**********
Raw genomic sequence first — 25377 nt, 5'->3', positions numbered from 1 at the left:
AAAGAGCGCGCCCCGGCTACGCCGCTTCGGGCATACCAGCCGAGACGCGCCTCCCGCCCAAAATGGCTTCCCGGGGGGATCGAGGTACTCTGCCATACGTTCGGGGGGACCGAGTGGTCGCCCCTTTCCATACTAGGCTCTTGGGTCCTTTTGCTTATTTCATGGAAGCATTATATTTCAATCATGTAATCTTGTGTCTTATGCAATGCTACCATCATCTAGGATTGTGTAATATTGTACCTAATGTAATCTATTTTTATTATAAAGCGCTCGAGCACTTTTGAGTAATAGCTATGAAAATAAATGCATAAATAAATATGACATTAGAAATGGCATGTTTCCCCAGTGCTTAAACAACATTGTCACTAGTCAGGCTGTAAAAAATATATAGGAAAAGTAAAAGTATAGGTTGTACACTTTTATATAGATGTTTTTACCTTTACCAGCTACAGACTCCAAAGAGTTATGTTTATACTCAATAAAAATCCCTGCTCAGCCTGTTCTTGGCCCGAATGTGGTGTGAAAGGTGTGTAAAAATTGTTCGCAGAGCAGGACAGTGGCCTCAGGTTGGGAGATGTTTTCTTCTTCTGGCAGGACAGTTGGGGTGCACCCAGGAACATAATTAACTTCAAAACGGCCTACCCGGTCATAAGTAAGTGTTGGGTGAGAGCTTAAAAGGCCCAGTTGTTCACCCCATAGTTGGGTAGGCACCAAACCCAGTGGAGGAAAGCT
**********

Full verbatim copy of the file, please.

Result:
Raw genomic sequence first — 25377 nt, 5'->3', positions numbered from 1 at the left:
AAAGAGCGCGCCCCGGCTACGCCGCTTCGGGCATACCAGCCGAGACGCGCCTCCCGCCCAAAATGGCTTCCCGGGGGGATCGAGGTACTCTGCCATACGTTCGGGGGGACCGAGTGGTCGCCCCTTTCCATACTAGGCTCTTGGGTCCTTTTGCTTATTTCATGGAAGCATTATATTTCAATCATGTAATCTTGTGTCTTATGCAATGCTACCATCATCTAGGATTGTGTAATATTGTACCTAATGTAATCTATTTTTATTATAAAGCGCTCGAGCACTTTTGAGTAATAGCTATGAAAATAAATGCATAAATAAATATGACATTAGAAATGGCATGTTTCCCCAGTGCTTAAACAACATTGTCACTAGTCAGGCTGTAAAAAATATATAGGAAAAGTAAAAGTATAGGTTGTACACTTTTATATAGATGTTTTTACCTTTACCAGCTACAGACTCCAAAGAGTTATGTTTATACTCAATAAAAATCCCTGCTCAGCCTGTTCTTGGCCCGAATGTGGTGTGAAAGGTGTGTAAAAATTGTTCGCAGAGCAGGACAGTGGCCTCAGGTTGGGAGATGTTTTCTTCTTCTGGCAGGACAGTTGGGGTGCACCCAGGAACATAATTAACTTCAAAACGGCCTACCCGGTCATAAGTAAGTGTTGGGTGAGAGCTTAAAAGGCCCAGTTGTTCACCCCATAGTTGGGTAGGCACCAAACCCAGTGGAGGAAAGCT